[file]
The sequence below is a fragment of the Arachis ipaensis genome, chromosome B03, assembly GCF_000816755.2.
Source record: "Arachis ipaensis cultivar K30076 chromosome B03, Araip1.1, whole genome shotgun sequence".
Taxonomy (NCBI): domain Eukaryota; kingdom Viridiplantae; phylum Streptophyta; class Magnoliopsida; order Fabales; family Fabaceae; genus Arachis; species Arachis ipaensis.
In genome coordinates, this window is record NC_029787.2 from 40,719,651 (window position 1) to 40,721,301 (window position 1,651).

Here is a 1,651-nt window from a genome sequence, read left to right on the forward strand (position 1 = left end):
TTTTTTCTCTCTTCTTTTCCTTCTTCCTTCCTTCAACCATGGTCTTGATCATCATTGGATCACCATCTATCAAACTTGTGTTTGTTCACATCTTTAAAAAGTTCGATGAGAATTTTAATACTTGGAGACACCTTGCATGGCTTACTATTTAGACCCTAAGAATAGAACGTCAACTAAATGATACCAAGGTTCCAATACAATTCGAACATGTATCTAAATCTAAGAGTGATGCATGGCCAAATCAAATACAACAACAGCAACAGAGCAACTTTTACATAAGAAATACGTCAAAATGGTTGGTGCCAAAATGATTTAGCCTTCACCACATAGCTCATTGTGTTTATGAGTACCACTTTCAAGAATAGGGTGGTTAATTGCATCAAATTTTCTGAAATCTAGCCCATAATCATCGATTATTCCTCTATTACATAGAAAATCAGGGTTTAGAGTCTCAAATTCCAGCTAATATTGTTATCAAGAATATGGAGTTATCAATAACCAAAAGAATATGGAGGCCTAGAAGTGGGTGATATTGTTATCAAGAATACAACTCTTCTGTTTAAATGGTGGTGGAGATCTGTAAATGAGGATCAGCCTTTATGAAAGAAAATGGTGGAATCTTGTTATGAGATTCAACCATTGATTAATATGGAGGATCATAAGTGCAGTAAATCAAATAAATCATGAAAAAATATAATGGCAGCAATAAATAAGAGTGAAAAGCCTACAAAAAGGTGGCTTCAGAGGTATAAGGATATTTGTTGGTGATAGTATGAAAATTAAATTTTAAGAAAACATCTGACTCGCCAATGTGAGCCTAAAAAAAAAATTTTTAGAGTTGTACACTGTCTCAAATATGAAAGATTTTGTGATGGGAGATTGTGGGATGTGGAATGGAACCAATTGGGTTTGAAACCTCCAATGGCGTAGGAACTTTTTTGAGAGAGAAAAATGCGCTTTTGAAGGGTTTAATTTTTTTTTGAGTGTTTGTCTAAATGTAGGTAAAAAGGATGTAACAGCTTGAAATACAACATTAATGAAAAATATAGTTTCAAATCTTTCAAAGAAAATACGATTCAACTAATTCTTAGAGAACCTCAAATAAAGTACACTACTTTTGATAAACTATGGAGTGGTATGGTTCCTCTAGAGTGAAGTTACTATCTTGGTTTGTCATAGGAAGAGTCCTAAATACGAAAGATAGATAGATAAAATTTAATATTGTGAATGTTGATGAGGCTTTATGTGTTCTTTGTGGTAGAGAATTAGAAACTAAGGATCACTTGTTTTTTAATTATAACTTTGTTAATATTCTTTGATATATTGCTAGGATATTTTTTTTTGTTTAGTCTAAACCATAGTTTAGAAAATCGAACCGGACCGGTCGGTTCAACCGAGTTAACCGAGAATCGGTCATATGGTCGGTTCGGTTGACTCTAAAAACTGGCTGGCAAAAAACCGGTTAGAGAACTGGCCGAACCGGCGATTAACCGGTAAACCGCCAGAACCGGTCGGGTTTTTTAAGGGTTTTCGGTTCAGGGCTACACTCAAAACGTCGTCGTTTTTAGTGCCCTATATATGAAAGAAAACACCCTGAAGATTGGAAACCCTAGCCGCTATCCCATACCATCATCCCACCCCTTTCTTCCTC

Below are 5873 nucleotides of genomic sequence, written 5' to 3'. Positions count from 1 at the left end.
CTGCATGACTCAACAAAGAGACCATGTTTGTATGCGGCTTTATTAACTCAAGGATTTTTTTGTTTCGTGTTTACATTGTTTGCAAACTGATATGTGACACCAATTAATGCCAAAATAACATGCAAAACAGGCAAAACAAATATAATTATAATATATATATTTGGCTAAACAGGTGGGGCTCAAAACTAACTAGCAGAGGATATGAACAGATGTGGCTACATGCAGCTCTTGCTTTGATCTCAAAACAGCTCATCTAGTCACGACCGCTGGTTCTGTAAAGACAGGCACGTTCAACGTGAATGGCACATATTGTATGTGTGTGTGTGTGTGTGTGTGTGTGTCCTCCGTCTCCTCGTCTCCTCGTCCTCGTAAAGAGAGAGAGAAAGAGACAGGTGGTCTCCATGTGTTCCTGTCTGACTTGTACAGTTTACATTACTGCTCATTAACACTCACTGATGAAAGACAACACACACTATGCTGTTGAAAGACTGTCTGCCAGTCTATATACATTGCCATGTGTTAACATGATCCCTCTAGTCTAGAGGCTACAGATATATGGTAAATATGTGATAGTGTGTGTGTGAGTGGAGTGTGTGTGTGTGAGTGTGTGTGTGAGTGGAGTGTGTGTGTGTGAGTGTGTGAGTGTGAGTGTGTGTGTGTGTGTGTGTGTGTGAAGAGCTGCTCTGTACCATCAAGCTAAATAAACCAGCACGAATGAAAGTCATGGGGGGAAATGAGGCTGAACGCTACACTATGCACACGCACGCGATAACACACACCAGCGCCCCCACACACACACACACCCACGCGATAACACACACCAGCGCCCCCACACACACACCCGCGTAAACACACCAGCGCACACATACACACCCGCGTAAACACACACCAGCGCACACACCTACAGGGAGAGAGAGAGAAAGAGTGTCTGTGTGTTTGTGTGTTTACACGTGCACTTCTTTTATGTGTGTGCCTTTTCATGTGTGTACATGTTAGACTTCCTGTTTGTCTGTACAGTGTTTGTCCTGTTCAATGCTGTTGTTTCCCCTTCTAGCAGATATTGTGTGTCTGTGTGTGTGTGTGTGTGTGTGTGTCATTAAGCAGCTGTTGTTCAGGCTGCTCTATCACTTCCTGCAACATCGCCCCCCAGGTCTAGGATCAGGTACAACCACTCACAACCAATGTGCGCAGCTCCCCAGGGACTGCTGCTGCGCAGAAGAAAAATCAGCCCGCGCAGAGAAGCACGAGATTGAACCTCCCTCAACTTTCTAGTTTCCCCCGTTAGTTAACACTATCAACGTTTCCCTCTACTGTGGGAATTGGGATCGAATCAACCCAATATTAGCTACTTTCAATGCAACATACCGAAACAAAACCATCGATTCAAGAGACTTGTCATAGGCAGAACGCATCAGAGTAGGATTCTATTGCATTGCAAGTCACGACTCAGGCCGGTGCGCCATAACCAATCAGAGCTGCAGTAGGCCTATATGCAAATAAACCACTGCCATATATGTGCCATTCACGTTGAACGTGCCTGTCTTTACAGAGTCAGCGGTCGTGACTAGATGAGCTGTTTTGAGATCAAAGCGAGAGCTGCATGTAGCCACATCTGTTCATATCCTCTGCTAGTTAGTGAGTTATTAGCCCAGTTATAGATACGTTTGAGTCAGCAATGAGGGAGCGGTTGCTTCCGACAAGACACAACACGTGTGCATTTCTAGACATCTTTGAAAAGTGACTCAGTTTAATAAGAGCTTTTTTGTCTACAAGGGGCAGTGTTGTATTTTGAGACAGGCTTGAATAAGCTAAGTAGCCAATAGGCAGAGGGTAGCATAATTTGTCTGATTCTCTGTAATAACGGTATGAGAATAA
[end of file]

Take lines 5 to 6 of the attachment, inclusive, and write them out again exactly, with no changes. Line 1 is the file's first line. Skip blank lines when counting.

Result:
Here is a 1,651-nt window from a genome sequence, read left to right on the forward strand (position 1 = left end):
TTTTTTCTCTCTTCTTTTCCTTCTTCCTTCCTTCAACCATGGTCTTGATCATCATTGGATCACCATCTATCAAACTTGTGTTTGTTCACATCTTTAAAAAGTTCGATGAGAATTTTAATACTTGGAGACACCTTGCATGGCTTACTATTTAGACCCTAAGAATAGAACGTCAACTAAATGATACCAAGGTTCCAATACAATTCGAACATGTATCTAAATCTAAGAGTGATGCATGGCCAAATCAAATACAACAACAGCAACAGAGCAACTTTTACATAAGAAATACGTCAAAATGGTTGGTGCCAAAATGATTTAGCCTTCACCACATAGCTCATTGTGTTTATGAGTACCACTTTCAAGAATAGGGTGGTTAATTGCATCAAATTTTCTGAAATCTAGCCCATAATCATCGATTATTCCTCTATTACATAGAAAATCAGGGTTTAGAGTCTCAAATTCCAGCTAATATTGTTATCAAGAATATGGAGTTATCAATAACCAAAAGAATATGGAGGCCTAGAAGTGGGTGATATTGTTATCAAGAATACAACTCTTCTGTTTAAATGGTGGTGGAGATCTGTAAATGAGGATCAGCCTTTATGAAAGAAAATGGTGGAATCTTGTTATGAGATTCAACCATTGATTAATATGGAGGATCATAAGTGCAGTAAATCAAATAAATCATGAAAAAATATAATGGCAGCAATAAATAAGAGTGAAAAGCCTACAAAAAGGTGGCTTCAGAGGTATAAGGATATTTGTTGGTGATAGTATGAAAATTAAATTTTAAGAAAACATCTGACTCGCCAATGTGAGCCTAAAAAAAAAATTTTTAGAGTTGTACACTGTCTCAAATATGAAAGATTTTGTGATGGGAGATTGTGGGATGTGGAATGGAACCAATTGGGTTTGAAACCTCCAATGGCGTAGGAACTTTTTTGAGAGAGAAAAATGCGCTTTTGAAGGGTTTAATTTTTTTTTGAGTGTTTGTCTAAATGTAGGTAAAAAGGATGTAACAGCTTGAAATACAACATTAATGAAAAATATAGTTTCAAATCTTTCAAAGAAAATACGATTCAACTAATTCTTAGAGAACCTCAAATAAAGTACACTACTTTTGATAAACTATGGAGTGGTATGGTTCCTCTAGAGTGAAGTTACTATCTTGGTTTGTCATAGGAAGAGTCCTAAATACGAAAGATAGATAGATAAAATTTAATATTGTGAATGTTGATGAGGCTTTATGTGTTCTTTGTGGTAGAGAATTAGAAACTAAGGATCACTTGTTTTTTAATTATAACTTTGTTAATATTCTTTGATATATTGCTAGGATATTTTTTTTTGTTTAGTCTAAACCATAGTTTAGAAAATCGAACCGGACCGGTCGGTTCAACCGAGTTAACCGAGAATCGGTCATATGGTCGGTTCGGTTGACTCTAAAAACTGGCTGGCAAAAAACCGGTTAGAGAACTGGCCGAACCGGCGATTAACCGGTAAACCGCCAGAACCGGTCGGGTTTTTTAAGGGTTTTCGGTTCAGGGCTACACTCAAAACGTCGTCGTTTTTAGTGCCCTATATATGAAAGAAAACACCCTGAAGATTGGAAACCCTAGCCGCTATCCCATACCATCATCCCACCCCTTTCTTCCTC